What’s a ham radio list without a base station? These behemoths stay fixed in one location (like a home or office), generate more power, offer multi-band communication, and boast external microphones. However, they also require a bit more advanced experience with ham radios (or a great teacher), a second-tier FCC General Class license, and can run you upwards of $1000. So it’s not quite what we’d call a beginner option.

However, you’ll have difficulty finding a better entry-level base station than ICOM’s IC-7300. It has 100 watts of output power and a radio frequency Direct Sampling System. That means it digitizes radio frequencies before they hit the receiver. It eliminates any noisy intermediate frequencies to deliver a clearer sound that differentiates it from other entry-level base stations.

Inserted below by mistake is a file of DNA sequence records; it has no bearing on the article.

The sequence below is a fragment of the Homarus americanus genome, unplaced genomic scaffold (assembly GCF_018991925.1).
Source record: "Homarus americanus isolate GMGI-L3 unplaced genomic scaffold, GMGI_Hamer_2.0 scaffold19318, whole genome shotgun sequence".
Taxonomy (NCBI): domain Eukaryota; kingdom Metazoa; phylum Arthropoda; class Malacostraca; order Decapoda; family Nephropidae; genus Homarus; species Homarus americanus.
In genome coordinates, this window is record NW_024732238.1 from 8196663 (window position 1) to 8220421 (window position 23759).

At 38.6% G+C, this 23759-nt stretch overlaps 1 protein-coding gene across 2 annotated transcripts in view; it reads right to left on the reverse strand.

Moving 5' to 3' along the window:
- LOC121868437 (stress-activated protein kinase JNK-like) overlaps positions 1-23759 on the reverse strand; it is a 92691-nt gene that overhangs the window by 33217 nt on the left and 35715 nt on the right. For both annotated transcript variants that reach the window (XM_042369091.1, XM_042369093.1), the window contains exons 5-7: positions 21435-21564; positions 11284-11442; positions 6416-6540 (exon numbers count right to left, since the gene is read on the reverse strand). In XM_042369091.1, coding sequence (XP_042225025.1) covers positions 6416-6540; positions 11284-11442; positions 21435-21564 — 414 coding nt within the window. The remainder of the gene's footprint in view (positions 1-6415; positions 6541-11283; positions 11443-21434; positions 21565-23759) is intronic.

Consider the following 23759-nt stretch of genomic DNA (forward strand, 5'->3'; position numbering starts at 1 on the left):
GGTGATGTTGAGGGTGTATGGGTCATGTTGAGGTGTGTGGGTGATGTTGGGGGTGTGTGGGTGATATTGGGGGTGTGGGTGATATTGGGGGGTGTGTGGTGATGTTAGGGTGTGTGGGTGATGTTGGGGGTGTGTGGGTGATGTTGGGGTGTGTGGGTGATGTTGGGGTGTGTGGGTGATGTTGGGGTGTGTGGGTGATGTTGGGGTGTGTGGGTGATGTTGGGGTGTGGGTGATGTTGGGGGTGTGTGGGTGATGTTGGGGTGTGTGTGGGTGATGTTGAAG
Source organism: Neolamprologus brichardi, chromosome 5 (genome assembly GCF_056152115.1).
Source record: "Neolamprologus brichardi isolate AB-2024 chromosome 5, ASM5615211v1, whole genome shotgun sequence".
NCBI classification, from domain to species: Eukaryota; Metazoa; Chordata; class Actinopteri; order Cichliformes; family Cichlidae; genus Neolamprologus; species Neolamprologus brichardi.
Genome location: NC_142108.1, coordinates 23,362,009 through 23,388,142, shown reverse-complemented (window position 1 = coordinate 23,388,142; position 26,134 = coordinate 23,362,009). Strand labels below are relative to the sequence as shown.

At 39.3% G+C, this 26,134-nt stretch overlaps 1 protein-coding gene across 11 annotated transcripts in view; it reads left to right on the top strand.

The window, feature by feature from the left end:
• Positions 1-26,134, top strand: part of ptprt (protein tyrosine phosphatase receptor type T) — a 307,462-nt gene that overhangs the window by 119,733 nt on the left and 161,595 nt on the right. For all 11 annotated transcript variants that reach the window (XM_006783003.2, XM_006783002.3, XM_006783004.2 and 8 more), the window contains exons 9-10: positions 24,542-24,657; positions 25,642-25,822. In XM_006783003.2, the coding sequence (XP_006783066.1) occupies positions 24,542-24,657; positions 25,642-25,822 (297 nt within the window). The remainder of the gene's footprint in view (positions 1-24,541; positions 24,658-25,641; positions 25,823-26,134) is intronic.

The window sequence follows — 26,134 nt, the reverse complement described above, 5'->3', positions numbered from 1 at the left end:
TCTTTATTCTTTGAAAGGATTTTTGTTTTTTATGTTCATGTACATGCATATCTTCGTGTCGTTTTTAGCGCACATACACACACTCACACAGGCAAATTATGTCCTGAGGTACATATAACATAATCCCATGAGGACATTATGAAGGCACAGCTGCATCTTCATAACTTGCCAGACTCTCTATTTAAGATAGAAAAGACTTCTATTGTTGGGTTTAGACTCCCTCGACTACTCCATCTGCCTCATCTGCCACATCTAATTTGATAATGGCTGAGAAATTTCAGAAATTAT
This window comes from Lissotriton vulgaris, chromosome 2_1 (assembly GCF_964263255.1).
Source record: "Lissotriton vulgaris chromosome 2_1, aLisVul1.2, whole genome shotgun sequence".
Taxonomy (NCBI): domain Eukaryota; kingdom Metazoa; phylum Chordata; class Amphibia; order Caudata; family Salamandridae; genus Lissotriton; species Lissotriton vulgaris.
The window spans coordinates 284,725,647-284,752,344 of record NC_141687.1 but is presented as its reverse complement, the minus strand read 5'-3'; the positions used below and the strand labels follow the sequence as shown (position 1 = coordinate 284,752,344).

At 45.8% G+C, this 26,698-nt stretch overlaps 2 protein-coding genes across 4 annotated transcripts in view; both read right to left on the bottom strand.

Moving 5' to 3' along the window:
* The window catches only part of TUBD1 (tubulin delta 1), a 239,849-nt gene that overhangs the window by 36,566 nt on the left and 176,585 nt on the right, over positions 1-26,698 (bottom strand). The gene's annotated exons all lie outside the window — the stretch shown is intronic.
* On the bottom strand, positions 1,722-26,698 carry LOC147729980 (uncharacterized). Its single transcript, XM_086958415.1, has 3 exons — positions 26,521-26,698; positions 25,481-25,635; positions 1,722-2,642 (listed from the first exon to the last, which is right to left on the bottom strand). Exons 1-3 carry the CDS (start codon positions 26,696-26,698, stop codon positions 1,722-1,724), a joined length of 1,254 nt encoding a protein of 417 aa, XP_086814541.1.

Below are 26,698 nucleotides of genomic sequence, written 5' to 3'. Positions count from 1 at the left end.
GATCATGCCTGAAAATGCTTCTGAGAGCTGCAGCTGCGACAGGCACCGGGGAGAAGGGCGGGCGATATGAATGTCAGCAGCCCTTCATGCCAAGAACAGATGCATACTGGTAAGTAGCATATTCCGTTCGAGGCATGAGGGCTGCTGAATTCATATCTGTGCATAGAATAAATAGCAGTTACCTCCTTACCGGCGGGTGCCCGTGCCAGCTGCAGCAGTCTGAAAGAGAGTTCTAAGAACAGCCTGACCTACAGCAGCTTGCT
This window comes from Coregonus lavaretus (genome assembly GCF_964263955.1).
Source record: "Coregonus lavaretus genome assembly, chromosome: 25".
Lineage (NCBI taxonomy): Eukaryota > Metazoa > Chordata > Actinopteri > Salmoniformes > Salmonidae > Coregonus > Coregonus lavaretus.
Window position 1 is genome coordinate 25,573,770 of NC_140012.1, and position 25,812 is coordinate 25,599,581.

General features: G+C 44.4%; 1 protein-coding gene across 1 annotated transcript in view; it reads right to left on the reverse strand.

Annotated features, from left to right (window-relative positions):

As if that wasn’t enough to put the IC-7300 in a league of its own, it also boasts a large LCD touchscreen, simplifying ham radio operations and displaying information similar to top-of-the-line radios. You can adjust the settings, check audio frequencies, and see signal strength alterations through its high-resolution waterfall function. It also has a built-in antenna tuner, 101 channels, an SD memory card slot, and a multi-speed fan to help cool this radio monster. It retails for a hefty $1,099.95, which is more affordable than other base stations. But don’t just listen to us. Ham Radio Prep, a program offering licensing prep courses and other resources, ranked the ICOM IC-7300 as its top ham radio for beginners, highlighting its seemingly endless list of features that will keep you learning as you progress in the industry.

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